the private school parking lot drooped with cars ticking in the midday heat.
each automobile boasted steel rims and faded paint, some highlighted by rust spots and scratches from forgotten fun days. inside the painted concrete hallways and scrubbed baseboard classrooms, children were growing. their maseratis were at home in the garage. their porsches were getting fitted for new, asymmetrical tire configurations, their parents were getting their nails done and hedge funds topped up. their teachers were believing in them, and worrying about the oil dripping underneath that red honda civic not quite in the shade by the episcopalian church.
private school parents used to pay good money to send their children to poor teachers so that both could give the best of themselves and the children would grow to be great. this really happened. for thirty-four thousand dollars a year, the children got to play and learn and mature and, at the end of june, leave with a certificate of completion for senior kindergarten. resident doctors pay less and leave with more. but for all of their money and hours, resident doctors do not get to spend more than eight hours a week with adults who are paid to teach them but end up loving and believing and supporting them. that was my job. and it was worth a million dollars a year.
i told the youth this very thing the other day. i told them that they were getting a million dollar a year session with me for free, and that the least they could do was show up on time for it. with coffee. black. and it occurred to me, in the saying of it all, that it was entirely true, came across as entirely arrogant, and that, as a fact, it was utterly useless. these are not the the facts that change lives. these are not the facts that shock and appall. these are the facts that inform my ability to get out of bed every day, my focus on the point of it all, my work, and, ultimately, me. so no one else has to give a damn, and no one does. but it was helpful to realize: i am worth a million dollars a year.
allan ran towards me with his trademark small steps and non-shoes. we were the only ones running on bathurst street, so i would have recognized him if for nothing other than movement more purposeful than a deliberate slog on sidewalk concrete. nevertheless, the sight of him threw my heart into sunshine, and i sped up and hugged him in spite of myself. allan and i don't hug.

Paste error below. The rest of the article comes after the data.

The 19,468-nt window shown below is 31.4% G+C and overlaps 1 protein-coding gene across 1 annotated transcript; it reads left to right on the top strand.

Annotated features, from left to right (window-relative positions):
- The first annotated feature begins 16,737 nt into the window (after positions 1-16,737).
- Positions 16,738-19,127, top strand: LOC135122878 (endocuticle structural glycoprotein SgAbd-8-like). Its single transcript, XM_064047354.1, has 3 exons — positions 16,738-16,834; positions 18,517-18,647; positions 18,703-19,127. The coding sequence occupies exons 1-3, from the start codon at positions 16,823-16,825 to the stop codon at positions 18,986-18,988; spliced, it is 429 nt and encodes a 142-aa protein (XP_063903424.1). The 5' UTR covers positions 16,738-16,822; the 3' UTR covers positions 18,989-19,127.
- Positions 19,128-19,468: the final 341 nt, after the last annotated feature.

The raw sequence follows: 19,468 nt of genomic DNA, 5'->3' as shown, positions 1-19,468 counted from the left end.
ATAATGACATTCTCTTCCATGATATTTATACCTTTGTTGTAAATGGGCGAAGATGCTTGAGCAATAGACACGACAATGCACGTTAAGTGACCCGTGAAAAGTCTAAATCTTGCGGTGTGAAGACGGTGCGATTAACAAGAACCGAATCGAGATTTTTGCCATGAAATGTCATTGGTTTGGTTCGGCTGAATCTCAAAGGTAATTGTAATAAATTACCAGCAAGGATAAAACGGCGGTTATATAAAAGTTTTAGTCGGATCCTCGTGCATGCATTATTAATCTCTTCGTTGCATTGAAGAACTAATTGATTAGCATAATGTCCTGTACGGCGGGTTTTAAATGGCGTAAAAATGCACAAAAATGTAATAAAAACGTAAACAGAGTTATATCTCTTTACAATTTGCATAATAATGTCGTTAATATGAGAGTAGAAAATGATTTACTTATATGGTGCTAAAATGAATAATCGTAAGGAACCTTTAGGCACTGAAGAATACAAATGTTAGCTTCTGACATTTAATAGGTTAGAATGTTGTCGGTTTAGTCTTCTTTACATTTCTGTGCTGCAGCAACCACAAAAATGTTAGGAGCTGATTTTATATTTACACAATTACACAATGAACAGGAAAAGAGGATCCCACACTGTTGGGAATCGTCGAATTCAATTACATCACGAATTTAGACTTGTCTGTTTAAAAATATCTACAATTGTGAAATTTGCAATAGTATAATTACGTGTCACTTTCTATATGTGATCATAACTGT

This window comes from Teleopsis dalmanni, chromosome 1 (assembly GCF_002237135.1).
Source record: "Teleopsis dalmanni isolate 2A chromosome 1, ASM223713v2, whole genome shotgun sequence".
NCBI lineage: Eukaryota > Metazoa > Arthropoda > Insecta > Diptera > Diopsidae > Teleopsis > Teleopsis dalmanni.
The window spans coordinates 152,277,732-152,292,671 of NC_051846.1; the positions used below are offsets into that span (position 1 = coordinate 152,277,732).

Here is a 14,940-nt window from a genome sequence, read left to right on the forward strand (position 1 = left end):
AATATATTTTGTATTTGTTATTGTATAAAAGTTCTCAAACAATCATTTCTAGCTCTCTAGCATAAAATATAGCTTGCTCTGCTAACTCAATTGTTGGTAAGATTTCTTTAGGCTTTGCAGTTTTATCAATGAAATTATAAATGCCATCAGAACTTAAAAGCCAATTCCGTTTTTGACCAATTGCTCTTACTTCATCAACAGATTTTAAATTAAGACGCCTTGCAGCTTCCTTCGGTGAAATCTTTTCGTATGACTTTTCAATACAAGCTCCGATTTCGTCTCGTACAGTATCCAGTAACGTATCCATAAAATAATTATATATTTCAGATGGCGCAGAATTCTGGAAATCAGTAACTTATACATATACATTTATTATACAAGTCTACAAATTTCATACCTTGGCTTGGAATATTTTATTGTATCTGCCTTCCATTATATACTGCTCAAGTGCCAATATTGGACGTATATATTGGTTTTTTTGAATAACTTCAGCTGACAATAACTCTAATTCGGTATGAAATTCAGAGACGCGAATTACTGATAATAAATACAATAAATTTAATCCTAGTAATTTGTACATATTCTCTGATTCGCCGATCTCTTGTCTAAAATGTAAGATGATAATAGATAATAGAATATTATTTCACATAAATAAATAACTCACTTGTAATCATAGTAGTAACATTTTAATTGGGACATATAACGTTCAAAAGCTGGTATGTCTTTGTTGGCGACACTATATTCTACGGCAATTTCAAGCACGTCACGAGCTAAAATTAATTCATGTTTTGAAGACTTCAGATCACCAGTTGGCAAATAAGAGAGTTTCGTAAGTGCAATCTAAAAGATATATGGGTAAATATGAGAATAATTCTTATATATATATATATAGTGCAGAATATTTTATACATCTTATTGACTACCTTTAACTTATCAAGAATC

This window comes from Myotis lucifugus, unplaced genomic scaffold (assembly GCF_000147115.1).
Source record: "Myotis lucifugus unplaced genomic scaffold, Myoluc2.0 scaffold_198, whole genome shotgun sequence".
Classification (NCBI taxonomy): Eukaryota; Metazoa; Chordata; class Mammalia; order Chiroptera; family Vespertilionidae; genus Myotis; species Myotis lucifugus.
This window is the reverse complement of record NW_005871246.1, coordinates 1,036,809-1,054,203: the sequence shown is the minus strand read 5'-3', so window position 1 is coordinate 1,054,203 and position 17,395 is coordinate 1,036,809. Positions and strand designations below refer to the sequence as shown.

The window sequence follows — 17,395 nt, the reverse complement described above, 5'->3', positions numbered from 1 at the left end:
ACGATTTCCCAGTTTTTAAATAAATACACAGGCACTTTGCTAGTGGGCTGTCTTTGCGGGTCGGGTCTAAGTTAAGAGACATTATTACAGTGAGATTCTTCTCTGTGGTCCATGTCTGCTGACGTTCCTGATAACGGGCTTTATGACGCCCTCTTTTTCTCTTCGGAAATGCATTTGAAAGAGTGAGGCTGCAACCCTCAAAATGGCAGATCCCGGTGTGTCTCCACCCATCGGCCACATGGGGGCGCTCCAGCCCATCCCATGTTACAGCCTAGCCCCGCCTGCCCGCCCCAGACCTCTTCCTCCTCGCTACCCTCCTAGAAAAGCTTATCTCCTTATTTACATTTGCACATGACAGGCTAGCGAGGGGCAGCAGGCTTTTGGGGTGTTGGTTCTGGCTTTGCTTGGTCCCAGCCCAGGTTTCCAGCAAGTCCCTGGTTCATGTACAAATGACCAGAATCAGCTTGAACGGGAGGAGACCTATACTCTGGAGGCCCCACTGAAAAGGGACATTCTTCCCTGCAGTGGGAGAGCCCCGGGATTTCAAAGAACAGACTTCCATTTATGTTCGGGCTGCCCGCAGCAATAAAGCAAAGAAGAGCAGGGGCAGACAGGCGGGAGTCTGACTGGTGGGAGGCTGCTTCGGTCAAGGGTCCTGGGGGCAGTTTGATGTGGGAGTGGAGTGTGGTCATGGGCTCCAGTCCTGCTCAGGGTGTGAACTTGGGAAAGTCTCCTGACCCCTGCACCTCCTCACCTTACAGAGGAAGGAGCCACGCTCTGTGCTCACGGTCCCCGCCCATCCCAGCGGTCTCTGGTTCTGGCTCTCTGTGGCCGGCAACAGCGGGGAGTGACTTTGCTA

we ran off of the sidewalk and onto the ice, a stalled glacier coating well-run backyard paths of the one percent. allan was alright. i was alright. we ran. i had asked him how he was, and received a non-committal, 'okay'. allan and i share things like i used to share things in high school: all me talk and no info in return. (i imagine i spent most of my formative youth like brian from the gaslight anthem, "bleeding" from an overemotional heart onto any innocent bystander, passerby, good friend, or beautiful girl. ugh, what an idiot!) we made our slippery way down the ice, peppering our (my) talk with the occasional near-fall or acknowledgement of better traction. i talked a lot. allan listened a lot. and the run began to work its magic.
somewhere out of the woods and back onto concrete, i told allan about what my running had become. it was the same thing i sought in the lips of women and the approval of parents and the eyes of people who know me. i searched and yearned for this throughout so many long bike rides and torturous interval sessions and gallons and gallons of needless sweat. running is the space wherein i contextualize myself with the world. that is all. and it is perfectly rendered in the final race of The Other Kingdom, where our protagonist comes to realize the point of life: I made myself the best I could possibly be so that I may offer you, my fellows, something of worth.
i think that's it. at least, i told allan that that was it. as soon as i read that, something clicked in my head, and i have been running about it ever since. some days are worse and harder than others, and some days it rings true in every breath. whatever the case, this is the point of it all. i am trying to make myself the best that i can be, so that i can offer you something worthy. this takes a lot of time. the best way to true a wheel is an eighth of a turn at a time. the best way to build endurance is over years, not weeks. the best way to become a master is to show up, every time. and so, as my marking stares me down and my people are off at their jobs and the rain entices me to a few miles in its grace, i must go. there is much to build so that there is more to offer. you, all of you, have always been worth it.